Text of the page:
Has Status Quo Ever Been Riskier?

Apr 5, 2017 11:30:00 AM |

Joey Havens

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Status Quo-600171-edited.jpgAccording to Futurist Daniel Burrus, “In the next five years, we are going to transform—not change, but transform—how we sell, how we market, how we communicate, collaborate, innovate, train and educate.” Driven by exponential change in technology, our world is experiencing disruption in every aspect of our lives. And in the words of Disney CEO Bob Iger, “The riskiest thing we can do is maintain status quo.”

But what constitutes our status quo?

  • Present business model
  • Present services
  • Present business risks
  • Present customer needs
  • Present skill set
  • How we work
  • When we work
  • Where we work

I hope that’s enough status quo to get us all on the same page—even if just briefly. So if these things are going to be transformed, disrupted, disappear or simply change, what does that mean for a status quo mindset? 

Well, what is a status quo mindset? I think a status quo mindset is where we do not challenge any of the assumptions, beliefs, legacy thinking or logic associated with the above list. It’s a mindset where we have not expended any time on critical thinking about the risks associated with that list. This is not uncommon. It's known as an omission bias and in it, we tend to see lots of risks associated with something new or change while we ignore or are blind to the risk of the status quo itself. Our past success blinds us to the risks associated with the present. As someone so accurately said, the biggest enemy of future success is present success because it promotes omission bias. Worse, research confirms that the pain of loss is at least two times greater than the pleasure of gain, so we tend to choose current state and look for things that support those beliefs.  

Is it conceivable that not changing, not making decisions, not anticipating, not being agile is riskier than ever before? Possibly even riskier than making the wrong change/decision?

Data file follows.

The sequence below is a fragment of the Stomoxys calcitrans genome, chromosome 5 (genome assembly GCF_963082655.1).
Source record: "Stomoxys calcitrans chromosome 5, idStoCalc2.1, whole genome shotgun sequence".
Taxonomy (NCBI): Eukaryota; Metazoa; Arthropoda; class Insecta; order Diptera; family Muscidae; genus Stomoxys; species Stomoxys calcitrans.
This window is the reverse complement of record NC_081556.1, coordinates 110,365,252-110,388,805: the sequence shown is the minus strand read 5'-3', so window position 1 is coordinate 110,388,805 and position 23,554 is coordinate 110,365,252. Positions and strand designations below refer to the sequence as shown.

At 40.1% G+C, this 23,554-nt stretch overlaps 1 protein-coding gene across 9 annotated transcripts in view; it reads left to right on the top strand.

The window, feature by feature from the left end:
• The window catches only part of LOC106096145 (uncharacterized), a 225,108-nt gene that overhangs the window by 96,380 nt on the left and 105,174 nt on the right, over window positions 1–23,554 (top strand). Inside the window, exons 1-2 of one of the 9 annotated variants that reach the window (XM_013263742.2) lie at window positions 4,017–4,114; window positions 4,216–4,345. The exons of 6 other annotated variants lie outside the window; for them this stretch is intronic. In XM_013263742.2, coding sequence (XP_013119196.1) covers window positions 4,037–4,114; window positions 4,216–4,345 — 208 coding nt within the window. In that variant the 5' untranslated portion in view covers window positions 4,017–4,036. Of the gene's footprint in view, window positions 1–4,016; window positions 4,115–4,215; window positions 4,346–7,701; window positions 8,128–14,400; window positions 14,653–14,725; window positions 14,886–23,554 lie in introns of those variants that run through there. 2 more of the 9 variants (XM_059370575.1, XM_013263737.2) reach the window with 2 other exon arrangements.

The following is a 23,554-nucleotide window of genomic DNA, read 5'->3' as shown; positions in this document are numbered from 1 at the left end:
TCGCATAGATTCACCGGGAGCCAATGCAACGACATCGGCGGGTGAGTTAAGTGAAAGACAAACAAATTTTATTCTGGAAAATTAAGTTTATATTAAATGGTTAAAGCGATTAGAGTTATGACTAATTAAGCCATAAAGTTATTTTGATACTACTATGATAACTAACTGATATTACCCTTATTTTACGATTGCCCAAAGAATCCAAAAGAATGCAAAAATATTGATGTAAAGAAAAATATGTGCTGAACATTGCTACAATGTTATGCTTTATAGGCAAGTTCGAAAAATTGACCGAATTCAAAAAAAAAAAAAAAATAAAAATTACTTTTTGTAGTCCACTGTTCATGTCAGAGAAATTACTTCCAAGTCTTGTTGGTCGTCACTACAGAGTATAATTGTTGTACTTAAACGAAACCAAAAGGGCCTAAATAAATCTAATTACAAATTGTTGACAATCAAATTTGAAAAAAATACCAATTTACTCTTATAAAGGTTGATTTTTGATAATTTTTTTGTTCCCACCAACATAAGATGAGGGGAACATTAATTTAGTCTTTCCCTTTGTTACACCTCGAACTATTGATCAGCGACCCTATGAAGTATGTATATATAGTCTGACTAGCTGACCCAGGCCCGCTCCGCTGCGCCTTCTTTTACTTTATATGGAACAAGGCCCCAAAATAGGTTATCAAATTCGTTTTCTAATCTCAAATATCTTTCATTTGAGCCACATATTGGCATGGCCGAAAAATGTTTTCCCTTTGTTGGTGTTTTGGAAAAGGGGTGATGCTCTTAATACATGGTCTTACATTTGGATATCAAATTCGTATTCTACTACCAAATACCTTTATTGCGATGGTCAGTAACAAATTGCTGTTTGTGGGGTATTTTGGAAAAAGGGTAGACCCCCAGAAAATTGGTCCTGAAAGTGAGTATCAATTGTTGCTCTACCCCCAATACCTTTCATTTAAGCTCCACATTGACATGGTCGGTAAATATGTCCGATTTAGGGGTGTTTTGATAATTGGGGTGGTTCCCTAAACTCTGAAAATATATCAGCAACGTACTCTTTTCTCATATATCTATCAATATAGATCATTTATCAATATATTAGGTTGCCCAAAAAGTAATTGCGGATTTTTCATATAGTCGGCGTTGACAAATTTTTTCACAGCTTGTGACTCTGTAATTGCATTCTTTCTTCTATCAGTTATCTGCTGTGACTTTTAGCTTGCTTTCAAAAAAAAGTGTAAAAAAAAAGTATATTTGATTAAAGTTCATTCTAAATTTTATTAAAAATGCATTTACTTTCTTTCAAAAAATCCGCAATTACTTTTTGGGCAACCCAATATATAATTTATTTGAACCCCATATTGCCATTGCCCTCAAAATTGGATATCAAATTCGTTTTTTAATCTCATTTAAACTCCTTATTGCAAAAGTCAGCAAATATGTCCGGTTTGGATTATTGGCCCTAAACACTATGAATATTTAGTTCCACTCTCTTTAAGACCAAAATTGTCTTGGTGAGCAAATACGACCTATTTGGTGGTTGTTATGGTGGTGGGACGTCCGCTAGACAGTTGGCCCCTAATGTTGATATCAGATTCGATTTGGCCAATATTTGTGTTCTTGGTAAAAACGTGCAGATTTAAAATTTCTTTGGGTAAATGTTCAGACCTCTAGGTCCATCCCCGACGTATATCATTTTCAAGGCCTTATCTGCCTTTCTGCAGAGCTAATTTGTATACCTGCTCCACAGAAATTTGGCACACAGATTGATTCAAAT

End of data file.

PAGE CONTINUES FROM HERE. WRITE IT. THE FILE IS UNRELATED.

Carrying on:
“Change your mindset, change your results,” as Burrus likes to say. So what if we started challenging our status quo mindset? Let's ask some hard questions and focus on the risks of remaining the same. 

  1. What could disrupt our present business model? What would reduce our profitability? What risks would limit our growth? 
  2. What skills might be needed to be successful in the future? How does our present skill set match up with this risk? What’s new that we have very little development in?
  3. What present services could become less valuable? Which services will be treated more like commodities based on how we presently provide them?  What services could simply be replaced with technology?
  4. What changes might cause us to work differently? Would these cause us problems with recruitment and retention of talent? Does this provide additional succession risk?
  5. What are the new business risks? Reputational risks? How does social media create risks for us? Does our digital platform present new and unfound cyber risks? Who might be new competitors that are outside of our profession? 

Sometimes contrarian thinking is our best friend. But today, we should be wary of letting status quo be too close. Now, when we procrastinate or only talk about the change, transformation and disruption, we inevitably limit our future. While we continue to simply maintain our current operations with small incremental gains, the world is making the choices and providing new business models that will affect our future success.

With growing odds that we will experience a disruption in our value chain, how do we prepare to have an advantage? How do we seize our future? Let’s be sure to create urgency in our firms that leads to challenging our business models and making proactive changes. The longer we wait, the more the disruption limits our choices and they simply become narrower and more expensive with each passing day. No decision and no change are risky recipes for us today. How will you handle the disruption?  

 

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THIS POST WAS WRITTEN BY Joey Havens

Joey Havens, CPA, is the executive partner at HORNE LLP, where he passionately lives out his life’s calling to help others see and reach their full potential. Joey challenges leaders to bold transparency, calling on leaders to show their heart while working to connect everyone to the “why,” or the purpose, of the organization. He is a husband, father, grandfather, avid outdoorsman, and fanatical college sports fan.

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